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Ask Mr. Answer Person: "Why doesn't the city use two warning signals for its siren?"

Posted: Wed, Jun 5, 2013 2:04 PM
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Charlie e-mails: "Dear Mr. Answer Person, Why do they sound the *same* siren in Decorah for both a severe thunderstorm warning and a tornado warning? Certainly they don't expect the same response to both, and how is anyone supposed to tell the difference? No one is going to run to the basement or crouch in a bathtub with a mattress over them because there's a thunderstorm, but given the weather situation, they do want to be warned of a serious threat. Isn't there a danger that people will begin to think they don't *need* to respond to a siren if they can't tell the difference between one and the other?

Mr. Answer Person says: "One of the reasons I love Decorah is the passion people bring to wanting to improve the community.  Charlie is one of those people who wants a better town.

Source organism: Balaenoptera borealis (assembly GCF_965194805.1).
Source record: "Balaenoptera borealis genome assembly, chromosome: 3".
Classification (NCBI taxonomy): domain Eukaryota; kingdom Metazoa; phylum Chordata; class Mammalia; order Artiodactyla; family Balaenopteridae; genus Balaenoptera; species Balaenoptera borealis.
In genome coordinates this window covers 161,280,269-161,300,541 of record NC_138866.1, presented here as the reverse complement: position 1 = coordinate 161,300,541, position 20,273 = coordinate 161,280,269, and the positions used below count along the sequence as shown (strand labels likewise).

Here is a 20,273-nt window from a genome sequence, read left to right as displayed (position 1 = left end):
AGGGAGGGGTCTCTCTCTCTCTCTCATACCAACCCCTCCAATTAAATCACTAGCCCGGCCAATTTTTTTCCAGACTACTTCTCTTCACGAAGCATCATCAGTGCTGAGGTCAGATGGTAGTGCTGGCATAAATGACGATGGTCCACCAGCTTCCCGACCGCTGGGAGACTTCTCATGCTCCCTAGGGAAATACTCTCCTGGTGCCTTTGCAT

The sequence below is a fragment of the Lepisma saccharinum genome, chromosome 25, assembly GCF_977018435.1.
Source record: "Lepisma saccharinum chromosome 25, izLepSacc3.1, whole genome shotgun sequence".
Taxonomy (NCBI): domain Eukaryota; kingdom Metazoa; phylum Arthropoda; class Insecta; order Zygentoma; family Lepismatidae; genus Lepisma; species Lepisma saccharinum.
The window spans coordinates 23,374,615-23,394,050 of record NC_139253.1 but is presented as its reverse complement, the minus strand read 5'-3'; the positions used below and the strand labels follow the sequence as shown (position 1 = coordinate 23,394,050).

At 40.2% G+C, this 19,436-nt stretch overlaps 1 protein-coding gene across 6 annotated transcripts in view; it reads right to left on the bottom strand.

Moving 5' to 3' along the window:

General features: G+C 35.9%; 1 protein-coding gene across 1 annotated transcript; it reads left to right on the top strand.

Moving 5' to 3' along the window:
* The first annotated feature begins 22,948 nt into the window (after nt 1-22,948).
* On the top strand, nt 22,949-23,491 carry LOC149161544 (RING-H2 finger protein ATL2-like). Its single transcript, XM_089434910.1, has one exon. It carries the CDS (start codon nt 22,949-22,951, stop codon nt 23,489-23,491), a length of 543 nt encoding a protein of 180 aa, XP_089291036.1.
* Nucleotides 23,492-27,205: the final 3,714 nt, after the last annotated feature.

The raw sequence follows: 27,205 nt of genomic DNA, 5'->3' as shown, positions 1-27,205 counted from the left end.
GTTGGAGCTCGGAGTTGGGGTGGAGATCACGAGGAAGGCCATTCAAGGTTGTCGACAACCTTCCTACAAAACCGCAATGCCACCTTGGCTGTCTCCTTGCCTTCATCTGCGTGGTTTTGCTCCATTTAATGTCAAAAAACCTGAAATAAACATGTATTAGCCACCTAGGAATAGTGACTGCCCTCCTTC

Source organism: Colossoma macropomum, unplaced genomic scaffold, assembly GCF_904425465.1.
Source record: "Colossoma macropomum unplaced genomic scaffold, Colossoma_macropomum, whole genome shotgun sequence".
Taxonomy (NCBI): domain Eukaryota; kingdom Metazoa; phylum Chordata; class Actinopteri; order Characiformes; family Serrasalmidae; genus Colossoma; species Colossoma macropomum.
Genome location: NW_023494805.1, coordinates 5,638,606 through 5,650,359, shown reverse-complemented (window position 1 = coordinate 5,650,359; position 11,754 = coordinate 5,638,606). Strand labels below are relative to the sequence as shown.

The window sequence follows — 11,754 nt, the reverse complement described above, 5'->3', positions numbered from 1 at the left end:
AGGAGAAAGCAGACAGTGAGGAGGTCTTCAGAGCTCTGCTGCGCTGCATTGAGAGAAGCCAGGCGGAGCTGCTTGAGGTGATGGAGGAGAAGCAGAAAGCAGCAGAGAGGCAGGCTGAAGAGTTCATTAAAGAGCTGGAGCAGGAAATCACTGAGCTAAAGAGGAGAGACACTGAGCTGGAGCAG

I mention this because I'm going to completely reject his suggestion, but I still think he deserves praise for making it.

So why won't this suggestion work?  First of all, there's the practical reason--the current siren system only generates one type of tone--it cannot sound different tones. Secondly, even if two different types of tones could be generated, would the public know the difference between the two anyway?  Finally, yes, the police and Weather Service do want people to head to their basements for both a severe thunderstorm warning and a tornado warning.  The siren isn't sounded for just any thunderstorm, as you suggest.  Here are the guidelines: "Severe Thunderstorm Warning issued by the National Weather Service or a report received from a trained spotter that includes winds 70 mpg or greater (whole trees blown down) and/or golf ball sized hail or larger (1.75 inches in diameter or greater)."  I'm sure you'll agree you'd want to take shelter in such a case!

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